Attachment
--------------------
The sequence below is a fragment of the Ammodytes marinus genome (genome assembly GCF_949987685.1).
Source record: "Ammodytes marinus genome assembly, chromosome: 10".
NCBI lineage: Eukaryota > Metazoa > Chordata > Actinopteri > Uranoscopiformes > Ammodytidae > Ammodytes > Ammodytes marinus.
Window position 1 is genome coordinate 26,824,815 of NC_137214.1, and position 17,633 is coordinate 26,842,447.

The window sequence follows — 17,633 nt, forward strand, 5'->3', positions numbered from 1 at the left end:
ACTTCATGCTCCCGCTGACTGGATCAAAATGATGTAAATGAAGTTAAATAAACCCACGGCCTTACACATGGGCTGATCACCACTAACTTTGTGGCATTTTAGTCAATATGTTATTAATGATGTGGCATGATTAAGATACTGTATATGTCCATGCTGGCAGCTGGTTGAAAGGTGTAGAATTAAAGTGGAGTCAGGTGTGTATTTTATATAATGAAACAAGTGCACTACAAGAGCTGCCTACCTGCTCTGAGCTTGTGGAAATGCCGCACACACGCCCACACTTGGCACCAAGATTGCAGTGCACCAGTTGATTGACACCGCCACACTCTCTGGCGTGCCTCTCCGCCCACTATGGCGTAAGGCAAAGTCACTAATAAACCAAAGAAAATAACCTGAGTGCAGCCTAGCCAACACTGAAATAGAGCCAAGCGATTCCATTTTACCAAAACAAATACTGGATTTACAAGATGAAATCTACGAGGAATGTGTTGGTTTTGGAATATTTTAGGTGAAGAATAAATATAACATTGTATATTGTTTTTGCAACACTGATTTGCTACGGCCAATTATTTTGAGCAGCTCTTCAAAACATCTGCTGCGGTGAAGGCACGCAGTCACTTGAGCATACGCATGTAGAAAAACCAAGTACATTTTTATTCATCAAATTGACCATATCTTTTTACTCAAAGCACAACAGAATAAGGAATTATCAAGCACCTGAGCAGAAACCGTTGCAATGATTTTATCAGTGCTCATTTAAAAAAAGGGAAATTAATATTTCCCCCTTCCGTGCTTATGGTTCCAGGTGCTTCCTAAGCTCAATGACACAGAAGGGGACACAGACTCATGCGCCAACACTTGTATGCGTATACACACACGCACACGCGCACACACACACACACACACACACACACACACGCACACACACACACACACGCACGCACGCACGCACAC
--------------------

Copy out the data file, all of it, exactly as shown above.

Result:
The sequence below is a fragment of the Ammodytes marinus genome (genome assembly GCF_949987685.1).
Source record: "Ammodytes marinus genome assembly, chromosome: 10".
NCBI lineage: Eukaryota > Metazoa > Chordata > Actinopteri > Uranoscopiformes > Ammodytidae > Ammodytes > Ammodytes marinus.
Window position 1 is genome coordinate 26,824,815 of NC_137214.1, and position 17,633 is coordinate 26,842,447.

The window sequence follows — 17,633 nt, forward strand, 5'->3', positions numbered from 1 at the left end:
ACTTCATGCTCCCGCTGACTGGATCAAAATGATGTAAATGAAGTTAAATAAACCCACGGCCTTACACATGGGCTGATCACCACTAACTTTGTGGCATTTTAGTCAATATGTTATTAATGATGTGGCATGATTAAGATACTGTATATGTCCATGCTGGCAGCTGGTTGAAAGGTGTAGAATTAAAGTGGAGTCAGGTGTGTATTTTATATAATGAAACAAGTGCACTACAAGAGCTGCCTACCTGCTCTGAGCTTGTGGAAATGCCGCACACACGCCCACACTTGGCACCAAGATTGCAGTGCACCAGTTGATTGACACCGCCACACTCTCTGGCGTGCCTCTCCGCCCACTATGGCGTAAGGCAAAGTCACTAATAAACCAAAGAAAATAACCTGAGTGCAGCCTAGCCAACACTGAAATAGAGCCAAGCGATTCCATTTTACCAAAACAAATACTGGATTTACAAGATGAAATCTACGAGGAATGTGTTGGTTTTGGAATATTTTAGGTGAAGAATAAATATAACATTGTATATTGTTTTTGCAACACTGATTTGCTACGGCCAATTATTTTGAGCAGCTCTTCAAAACATCTGCTGCGGTGAAGGCACGCAGTCACTTGAGCATACGCATGTAGAAAAACCAAGTACATTTTTATTCATCAAATTGACCATATCTTTTTACTCAAAGCACAACAGAATAAGGAATTATCAAGCACCTGAGCAGAAACCGTTGCAATGATTTTATCAGTGCTCATTTAAAAAAAGGGAAATTAATATTTCCCCCTTCCGTGCTTATGGTTCCAGGTGCTTCCTAAGCTCAATGACACAGAAGGGGACACAGACTCATGCGCCAACACTTGTATGCGTATACACACACGCACACGCGCACACACACACACACACACACACACACACACGCACACACACACACACACGCACGCACGCACGCACAC